?> Trustees | Andriessen & Associates
January 2018
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Recently we’ve had a lot of questions about trustees – both in the context of the estate (formerly called the executor/executrix) and in inter vivos trust situations.

Generally speaking, the trustee is the person tasked with administering the trust according to the wishes of the person who donates the trust proceeds, or the testator, as the case may be. They have a legal duty to account for their actions as trustee and have legal obligations to the beneficiaries of the trust.

In the testamentary trust situation, the trustee is also going to be the person who organizes the affairs of the deceased. They need to know what the testator had, where they kept it, and what they want done with it. In addition to the trusts and gifts established by the Will, this may include insurance policies, RRSPS, pensions and other proceeds that might not flow through a Will.

Ultimately the choice of trustee should be a person who, as the title indicates, is trusted. But beyond that, there are some skills requirements you want to look for. Selecting a trustee who isn’t good with money or who is easily overwhelmed when dealing with paperwork and bureaucracies might not be a good idea.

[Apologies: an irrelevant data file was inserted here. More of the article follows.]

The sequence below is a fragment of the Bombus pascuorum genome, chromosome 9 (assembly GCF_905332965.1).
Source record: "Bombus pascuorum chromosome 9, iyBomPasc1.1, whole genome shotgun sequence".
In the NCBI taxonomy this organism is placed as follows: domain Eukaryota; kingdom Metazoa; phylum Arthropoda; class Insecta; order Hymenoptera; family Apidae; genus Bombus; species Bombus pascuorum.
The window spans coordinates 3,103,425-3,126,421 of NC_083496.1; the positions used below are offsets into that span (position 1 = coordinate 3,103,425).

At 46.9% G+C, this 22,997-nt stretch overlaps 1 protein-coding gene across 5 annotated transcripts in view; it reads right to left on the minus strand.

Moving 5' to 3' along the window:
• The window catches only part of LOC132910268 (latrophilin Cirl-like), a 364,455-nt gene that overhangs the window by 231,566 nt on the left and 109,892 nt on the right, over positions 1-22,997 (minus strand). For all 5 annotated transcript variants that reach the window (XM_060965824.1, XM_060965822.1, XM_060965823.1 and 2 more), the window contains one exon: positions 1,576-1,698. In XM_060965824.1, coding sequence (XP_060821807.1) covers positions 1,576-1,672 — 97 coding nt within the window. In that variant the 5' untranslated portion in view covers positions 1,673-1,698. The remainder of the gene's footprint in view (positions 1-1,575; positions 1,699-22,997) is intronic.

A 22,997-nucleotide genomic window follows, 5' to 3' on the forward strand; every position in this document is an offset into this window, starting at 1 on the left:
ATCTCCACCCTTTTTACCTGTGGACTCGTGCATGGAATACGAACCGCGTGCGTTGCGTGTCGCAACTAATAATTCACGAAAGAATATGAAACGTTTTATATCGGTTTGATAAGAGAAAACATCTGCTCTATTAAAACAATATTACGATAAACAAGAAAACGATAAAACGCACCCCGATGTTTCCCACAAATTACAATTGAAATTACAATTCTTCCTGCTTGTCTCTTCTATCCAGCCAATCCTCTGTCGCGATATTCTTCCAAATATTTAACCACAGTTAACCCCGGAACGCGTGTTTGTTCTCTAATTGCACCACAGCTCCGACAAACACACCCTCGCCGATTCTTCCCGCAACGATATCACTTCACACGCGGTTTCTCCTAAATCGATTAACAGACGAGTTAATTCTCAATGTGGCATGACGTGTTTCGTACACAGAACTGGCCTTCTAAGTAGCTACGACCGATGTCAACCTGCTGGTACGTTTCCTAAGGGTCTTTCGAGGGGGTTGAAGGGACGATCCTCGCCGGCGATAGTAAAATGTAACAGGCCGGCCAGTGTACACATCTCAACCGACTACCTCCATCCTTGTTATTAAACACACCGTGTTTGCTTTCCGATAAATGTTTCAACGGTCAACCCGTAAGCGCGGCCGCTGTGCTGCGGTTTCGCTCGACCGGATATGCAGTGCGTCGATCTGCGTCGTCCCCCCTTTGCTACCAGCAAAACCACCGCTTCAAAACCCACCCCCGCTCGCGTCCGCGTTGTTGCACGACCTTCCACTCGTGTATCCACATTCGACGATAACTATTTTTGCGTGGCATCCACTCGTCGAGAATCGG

In some situations we have recommended that our clients designate a professional trustee. The benefit with this option is in having experienced trust administrators who have the skills and resources to make sure the trust is administered properly – the downside is obviously the expense.

If you have any questions about this or any other issue, please feel free to contact us.

Scott R. Young